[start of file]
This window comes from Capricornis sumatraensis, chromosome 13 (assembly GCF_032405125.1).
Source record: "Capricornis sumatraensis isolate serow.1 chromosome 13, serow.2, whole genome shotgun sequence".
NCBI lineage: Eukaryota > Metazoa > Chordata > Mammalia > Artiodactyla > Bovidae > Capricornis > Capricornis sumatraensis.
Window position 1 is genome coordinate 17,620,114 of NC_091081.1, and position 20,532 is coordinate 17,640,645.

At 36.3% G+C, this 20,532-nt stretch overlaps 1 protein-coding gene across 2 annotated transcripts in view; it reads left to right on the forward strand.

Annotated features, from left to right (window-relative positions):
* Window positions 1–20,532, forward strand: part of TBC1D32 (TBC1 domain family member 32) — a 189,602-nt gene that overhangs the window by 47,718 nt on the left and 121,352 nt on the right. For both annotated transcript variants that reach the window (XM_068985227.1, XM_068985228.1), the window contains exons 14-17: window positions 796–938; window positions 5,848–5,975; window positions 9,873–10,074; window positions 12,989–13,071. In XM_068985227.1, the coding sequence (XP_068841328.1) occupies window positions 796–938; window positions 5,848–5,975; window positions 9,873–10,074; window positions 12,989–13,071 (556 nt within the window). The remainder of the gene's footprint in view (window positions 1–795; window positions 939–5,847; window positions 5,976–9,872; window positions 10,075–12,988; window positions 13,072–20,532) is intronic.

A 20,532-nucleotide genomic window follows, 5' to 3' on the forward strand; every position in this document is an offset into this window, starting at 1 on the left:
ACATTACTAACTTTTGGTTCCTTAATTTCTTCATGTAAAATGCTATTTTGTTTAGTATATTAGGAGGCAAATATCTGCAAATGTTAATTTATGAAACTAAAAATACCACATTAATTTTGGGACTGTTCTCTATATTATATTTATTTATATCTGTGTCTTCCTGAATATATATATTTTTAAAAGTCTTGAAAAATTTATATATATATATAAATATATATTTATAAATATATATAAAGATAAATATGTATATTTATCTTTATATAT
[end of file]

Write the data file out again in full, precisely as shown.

This window comes from Capricornis sumatraensis, chromosome 13 (assembly GCF_032405125.1).
Source record: "Capricornis sumatraensis isolate serow.1 chromosome 13, serow.2, whole genome shotgun sequence".
NCBI lineage: Eukaryota > Metazoa > Chordata > Mammalia > Artiodactyla > Bovidae > Capricornis > Capricornis sumatraensis.
Window position 1 is genome coordinate 17,620,114 of NC_091081.1, and position 20,532 is coordinate 17,640,645.

At 36.3% G+C, this 20,532-nt stretch overlaps 1 protein-coding gene across 2 annotated transcripts in view; it reads left to right on the forward strand.

Annotated features, from left to right (window-relative positions):
* Window positions 1–20,532, forward strand: part of TBC1D32 (TBC1 domain family member 32) — a 189,602-nt gene that overhangs the window by 47,718 nt on the left and 121,352 nt on the right. For both annotated transcript variants that reach the window (XM_068985227.1, XM_068985228.1), the window contains exons 14-17: window positions 796–938; window positions 5,848–5,975; window positions 9,873–10,074; window positions 12,989–13,071. In XM_068985227.1, the coding sequence (XP_068841328.1) occupies window positions 796–938; window positions 5,848–5,975; window positions 9,873–10,074; window positions 12,989–13,071 (556 nt within the window). The remainder of the gene's footprint in view (window positions 1–795; window positions 939–5,847; window positions 5,976–9,872; window positions 10,075–12,988; window positions 13,072–20,532) is intronic.

A 20,532-nucleotide genomic window follows, 5' to 3' on the forward strand; every position in this document is an offset into this window, starting at 1 on the left:
ACATTACTAACTTTTGGTTCCTTAATTTCTTCATGTAAAATGCTATTTTGTTTAGTATATTAGGAGGCAAATATCTGCAAATGTTAATTTATGAAACTAAAAATACCACATTAATTTTGGGACTGTTCTCTATATTATATTTATTTATATCTGTGTCTTCCTGAATATATATATTTTTAAAAGTCTTGAAAAATTTATATATATATATAAATATATATTTATAAATATATATAAAGATAAATATGTATATTTATCTTTATATAT